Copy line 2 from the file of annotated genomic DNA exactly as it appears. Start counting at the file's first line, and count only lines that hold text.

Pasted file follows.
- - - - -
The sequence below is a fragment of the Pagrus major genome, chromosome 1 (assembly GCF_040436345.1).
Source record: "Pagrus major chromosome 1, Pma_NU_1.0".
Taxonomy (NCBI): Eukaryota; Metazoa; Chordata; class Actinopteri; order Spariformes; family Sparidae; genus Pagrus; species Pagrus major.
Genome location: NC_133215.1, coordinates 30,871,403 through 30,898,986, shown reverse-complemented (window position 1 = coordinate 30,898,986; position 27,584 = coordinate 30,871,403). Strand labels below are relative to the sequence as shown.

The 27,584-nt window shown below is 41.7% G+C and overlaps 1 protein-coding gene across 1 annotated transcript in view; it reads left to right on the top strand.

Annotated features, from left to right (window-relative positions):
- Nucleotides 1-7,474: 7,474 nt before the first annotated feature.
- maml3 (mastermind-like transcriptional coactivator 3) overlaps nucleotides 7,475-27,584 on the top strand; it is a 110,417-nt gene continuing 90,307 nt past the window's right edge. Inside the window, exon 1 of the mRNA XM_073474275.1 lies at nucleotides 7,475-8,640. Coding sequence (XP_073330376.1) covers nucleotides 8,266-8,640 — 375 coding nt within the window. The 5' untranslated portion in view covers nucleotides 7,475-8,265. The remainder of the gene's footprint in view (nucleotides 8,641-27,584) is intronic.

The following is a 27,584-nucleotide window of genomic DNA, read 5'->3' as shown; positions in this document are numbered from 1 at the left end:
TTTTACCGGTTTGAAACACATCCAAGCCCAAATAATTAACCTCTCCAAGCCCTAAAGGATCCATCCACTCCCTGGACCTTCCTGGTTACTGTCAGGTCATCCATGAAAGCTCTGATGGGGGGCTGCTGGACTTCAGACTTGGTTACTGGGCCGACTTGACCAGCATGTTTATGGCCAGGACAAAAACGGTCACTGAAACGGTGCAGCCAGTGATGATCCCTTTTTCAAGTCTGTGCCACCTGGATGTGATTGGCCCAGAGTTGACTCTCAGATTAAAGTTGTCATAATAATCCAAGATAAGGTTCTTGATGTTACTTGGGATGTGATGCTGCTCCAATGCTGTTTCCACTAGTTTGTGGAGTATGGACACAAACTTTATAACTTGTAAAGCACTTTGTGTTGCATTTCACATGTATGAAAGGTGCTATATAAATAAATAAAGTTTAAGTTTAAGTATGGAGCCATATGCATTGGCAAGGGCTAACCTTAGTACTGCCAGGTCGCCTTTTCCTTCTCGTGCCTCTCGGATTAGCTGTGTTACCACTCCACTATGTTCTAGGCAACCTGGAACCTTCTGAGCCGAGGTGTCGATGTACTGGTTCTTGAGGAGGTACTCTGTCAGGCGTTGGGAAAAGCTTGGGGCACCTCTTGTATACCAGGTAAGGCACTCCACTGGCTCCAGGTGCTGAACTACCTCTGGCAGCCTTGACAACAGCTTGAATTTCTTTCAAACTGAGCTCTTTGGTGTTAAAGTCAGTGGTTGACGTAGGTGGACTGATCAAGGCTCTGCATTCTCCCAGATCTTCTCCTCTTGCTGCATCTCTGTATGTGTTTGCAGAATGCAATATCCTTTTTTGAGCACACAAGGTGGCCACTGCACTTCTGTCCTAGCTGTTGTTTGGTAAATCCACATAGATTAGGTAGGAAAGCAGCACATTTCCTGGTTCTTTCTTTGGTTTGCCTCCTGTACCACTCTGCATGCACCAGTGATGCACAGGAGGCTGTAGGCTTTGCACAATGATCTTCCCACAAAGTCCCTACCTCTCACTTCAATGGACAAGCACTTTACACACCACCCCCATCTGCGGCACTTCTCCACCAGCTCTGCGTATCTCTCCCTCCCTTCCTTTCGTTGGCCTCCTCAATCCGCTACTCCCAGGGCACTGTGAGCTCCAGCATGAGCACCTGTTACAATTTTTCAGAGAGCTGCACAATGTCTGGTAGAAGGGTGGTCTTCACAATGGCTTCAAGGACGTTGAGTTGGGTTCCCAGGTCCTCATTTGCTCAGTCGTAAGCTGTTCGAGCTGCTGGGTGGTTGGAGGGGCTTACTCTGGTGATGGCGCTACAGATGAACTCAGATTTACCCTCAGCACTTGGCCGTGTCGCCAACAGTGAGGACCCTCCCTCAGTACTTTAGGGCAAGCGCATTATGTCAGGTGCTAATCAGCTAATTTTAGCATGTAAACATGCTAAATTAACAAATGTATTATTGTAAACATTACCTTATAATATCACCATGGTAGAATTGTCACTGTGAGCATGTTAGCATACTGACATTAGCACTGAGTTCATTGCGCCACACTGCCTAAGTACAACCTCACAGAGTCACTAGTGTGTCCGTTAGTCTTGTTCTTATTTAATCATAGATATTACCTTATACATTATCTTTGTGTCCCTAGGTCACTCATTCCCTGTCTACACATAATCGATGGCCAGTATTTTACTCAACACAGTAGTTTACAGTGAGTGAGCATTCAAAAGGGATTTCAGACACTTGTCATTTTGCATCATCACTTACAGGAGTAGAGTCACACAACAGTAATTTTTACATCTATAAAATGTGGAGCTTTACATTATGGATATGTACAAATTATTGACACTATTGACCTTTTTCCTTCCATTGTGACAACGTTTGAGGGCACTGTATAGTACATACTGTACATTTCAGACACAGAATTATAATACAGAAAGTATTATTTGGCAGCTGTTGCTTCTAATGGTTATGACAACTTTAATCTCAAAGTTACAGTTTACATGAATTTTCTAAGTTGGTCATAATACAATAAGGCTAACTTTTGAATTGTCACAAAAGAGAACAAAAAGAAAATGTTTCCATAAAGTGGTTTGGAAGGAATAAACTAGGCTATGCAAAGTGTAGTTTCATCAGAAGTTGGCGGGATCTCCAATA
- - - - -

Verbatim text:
Source record: "Pagrus major chromosome 1, Pma_NU_1.0".